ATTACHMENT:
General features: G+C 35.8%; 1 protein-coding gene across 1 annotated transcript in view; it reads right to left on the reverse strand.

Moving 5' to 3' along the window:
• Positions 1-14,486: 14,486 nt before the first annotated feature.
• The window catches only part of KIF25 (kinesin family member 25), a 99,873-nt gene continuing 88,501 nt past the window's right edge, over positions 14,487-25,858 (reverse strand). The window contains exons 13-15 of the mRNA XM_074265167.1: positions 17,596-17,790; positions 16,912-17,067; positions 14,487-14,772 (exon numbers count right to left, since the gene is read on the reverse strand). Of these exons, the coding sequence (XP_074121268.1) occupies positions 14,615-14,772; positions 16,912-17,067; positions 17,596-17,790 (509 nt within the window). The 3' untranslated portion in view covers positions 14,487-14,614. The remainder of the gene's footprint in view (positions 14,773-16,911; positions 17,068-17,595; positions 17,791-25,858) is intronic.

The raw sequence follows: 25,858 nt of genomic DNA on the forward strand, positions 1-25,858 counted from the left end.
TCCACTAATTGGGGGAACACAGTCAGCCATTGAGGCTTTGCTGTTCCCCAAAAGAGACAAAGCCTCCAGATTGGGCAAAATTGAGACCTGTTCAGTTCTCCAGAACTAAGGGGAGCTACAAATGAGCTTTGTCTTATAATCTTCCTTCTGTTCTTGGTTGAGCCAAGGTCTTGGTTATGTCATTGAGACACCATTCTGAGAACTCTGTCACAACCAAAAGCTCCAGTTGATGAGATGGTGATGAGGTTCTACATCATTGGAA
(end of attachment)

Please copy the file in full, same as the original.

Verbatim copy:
General features: G+C 35.8%; 1 protein-coding gene across 1 annotated transcript in view; it reads right to left on the reverse strand.

Moving 5' to 3' along the window:
• Positions 1-14,486: 14,486 nt before the first annotated feature.
• The window catches only part of KIF25 (kinesin family member 25), a 99,873-nt gene continuing 88,501 nt past the window's right edge, over positions 14,487-25,858 (reverse strand). The window contains exons 13-15 of the mRNA XM_074265167.1: positions 17,596-17,790; positions 16,912-17,067; positions 14,487-14,772 (exon numbers count right to left, since the gene is read on the reverse strand). Of these exons, the coding sequence (XP_074121268.1) occupies positions 14,615-14,772; positions 16,912-17,067; positions 17,596-17,790 (509 nt within the window). The 3' untranslated portion in view covers positions 14,487-14,614. The remainder of the gene's footprint in view (positions 14,773-16,911; positions 17,068-17,595; positions 17,791-25,858) is intronic.

The raw sequence follows: 25,858 nt of genomic DNA on the forward strand, positions 1-25,858 counted from the left end.
TCCACTAATTGGGGGAACACAGTCAGCCATTGAGGCTTTGCTGTTCCCCAAAAGAGACAAAGCCTCCAGATTGGGCAAAATTGAGACCTGTTCAGTTCTCCAGAACTAAGGGGAGCTACAAATGAGCTTTGTCTTATAATCTTCCTTCTGTTCTTGGTTGAGCCAAGGTCTTGGTTATGTCATTGAGACACCATTCTGAGAACTCTGTCACAACCAAAAGCTCCAGTTGATGAGATGGTGATGAGGTTCTACATCATTGGAA